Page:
For someone who's deathly afraid of stepping on a skateboard, I write about skating a lot. The urban planner or, rather, anti-planner in me finds the sport intoxicating: you're taking things that were assigned one use (a bench, a front walk, a swimming pool) and giving it another, adding a whole new layer of meaning to the urban realm. At a time when public funds aren't available for anything, a group of kids can build a skate park in an empty parking lot and maintain it themselves.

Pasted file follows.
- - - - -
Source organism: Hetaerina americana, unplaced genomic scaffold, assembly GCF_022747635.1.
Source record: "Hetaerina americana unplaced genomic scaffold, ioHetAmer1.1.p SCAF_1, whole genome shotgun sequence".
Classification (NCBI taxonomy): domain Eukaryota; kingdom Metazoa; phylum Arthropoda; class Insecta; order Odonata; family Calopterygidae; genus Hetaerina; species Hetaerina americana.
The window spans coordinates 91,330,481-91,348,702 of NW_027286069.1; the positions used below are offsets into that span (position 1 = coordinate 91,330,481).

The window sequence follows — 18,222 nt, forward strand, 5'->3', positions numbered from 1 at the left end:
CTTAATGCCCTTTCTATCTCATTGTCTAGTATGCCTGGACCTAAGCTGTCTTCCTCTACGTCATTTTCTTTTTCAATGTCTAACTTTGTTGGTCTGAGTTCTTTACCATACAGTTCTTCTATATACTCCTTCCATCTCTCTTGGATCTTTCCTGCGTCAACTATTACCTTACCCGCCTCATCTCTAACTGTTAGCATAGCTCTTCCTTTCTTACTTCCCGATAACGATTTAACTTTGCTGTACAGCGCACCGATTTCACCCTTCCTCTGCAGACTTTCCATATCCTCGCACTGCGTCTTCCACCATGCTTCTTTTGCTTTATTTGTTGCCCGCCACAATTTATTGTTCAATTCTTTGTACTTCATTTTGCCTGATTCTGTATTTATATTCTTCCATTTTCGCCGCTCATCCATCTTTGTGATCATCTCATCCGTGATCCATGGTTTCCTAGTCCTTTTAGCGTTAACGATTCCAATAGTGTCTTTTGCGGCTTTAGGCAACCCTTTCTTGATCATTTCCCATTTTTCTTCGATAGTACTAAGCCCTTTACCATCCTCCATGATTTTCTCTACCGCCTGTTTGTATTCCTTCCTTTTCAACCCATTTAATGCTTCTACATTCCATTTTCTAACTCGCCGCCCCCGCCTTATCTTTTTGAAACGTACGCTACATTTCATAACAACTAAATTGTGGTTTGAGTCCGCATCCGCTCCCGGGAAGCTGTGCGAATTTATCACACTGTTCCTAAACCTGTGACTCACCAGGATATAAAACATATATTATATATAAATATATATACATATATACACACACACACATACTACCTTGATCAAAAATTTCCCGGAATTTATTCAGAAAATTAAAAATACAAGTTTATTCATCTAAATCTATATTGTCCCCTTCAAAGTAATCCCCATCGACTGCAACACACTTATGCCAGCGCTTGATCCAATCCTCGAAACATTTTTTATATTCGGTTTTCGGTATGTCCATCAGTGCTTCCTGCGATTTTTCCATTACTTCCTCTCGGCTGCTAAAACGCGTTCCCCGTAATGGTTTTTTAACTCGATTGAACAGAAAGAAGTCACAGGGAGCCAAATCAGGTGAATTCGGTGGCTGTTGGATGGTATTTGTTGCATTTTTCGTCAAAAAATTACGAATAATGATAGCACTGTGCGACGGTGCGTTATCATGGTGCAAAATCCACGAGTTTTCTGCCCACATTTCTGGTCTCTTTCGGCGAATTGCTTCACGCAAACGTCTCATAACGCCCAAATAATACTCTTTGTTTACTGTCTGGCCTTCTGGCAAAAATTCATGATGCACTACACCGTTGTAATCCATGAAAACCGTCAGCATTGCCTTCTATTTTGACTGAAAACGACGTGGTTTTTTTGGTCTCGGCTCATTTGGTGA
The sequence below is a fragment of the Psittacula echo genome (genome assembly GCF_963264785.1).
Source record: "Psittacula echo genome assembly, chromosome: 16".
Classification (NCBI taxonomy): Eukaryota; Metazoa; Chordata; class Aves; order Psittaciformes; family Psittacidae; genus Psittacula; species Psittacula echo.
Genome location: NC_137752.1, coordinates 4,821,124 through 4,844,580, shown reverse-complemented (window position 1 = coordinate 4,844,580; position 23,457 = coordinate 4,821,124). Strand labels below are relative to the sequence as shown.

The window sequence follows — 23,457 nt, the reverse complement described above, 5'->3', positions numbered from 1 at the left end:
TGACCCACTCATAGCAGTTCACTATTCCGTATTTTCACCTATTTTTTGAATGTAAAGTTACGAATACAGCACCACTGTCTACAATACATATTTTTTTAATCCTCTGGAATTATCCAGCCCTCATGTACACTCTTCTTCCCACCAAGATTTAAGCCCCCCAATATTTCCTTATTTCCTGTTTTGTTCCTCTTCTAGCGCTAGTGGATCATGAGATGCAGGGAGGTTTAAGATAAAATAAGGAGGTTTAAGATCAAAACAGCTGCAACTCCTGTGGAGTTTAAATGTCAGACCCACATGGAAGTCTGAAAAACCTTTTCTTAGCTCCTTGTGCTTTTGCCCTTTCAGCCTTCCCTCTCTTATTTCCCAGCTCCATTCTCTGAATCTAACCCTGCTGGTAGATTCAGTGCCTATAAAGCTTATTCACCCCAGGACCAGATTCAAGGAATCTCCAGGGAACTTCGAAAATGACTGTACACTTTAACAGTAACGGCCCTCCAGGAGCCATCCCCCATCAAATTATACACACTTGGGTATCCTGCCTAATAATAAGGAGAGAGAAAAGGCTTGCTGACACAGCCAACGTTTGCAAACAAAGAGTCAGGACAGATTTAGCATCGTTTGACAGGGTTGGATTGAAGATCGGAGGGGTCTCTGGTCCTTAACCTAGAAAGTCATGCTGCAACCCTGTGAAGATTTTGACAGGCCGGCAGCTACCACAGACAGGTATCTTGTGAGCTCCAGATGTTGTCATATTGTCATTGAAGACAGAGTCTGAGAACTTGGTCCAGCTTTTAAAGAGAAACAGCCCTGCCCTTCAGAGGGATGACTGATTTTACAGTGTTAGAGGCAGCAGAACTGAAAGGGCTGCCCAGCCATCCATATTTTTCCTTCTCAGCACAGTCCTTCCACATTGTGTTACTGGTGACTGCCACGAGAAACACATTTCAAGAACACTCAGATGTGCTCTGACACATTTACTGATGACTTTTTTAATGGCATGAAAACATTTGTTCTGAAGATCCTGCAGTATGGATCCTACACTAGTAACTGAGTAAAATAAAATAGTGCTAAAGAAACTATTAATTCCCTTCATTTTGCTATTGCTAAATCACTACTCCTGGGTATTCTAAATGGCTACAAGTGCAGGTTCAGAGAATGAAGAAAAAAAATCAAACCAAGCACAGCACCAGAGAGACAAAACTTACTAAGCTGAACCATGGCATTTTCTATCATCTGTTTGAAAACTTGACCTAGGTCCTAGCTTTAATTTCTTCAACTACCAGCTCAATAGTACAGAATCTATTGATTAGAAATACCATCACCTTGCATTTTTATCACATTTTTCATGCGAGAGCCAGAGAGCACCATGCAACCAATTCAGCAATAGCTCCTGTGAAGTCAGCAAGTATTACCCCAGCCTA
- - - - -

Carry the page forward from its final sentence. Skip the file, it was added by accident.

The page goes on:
I find that inspiring, in the same way that I enjoy food trucks and punk houses and "the Turf." These are small moves, made by one or a few individuals (and in the case of "the Turf," the County) that didn't require years of analysis and debate yet provide a tangible benefit to many people. (Many, not all. Not everyone wants to live next to a rolling restaurant with questionable sanitation or a house whose main export is noise.) You can better your community, be it skaters or punks or hungry office workers.
All you have to do is take the plunge. I mean, the economy's in the toilet, so if you fall, you don't have far to go.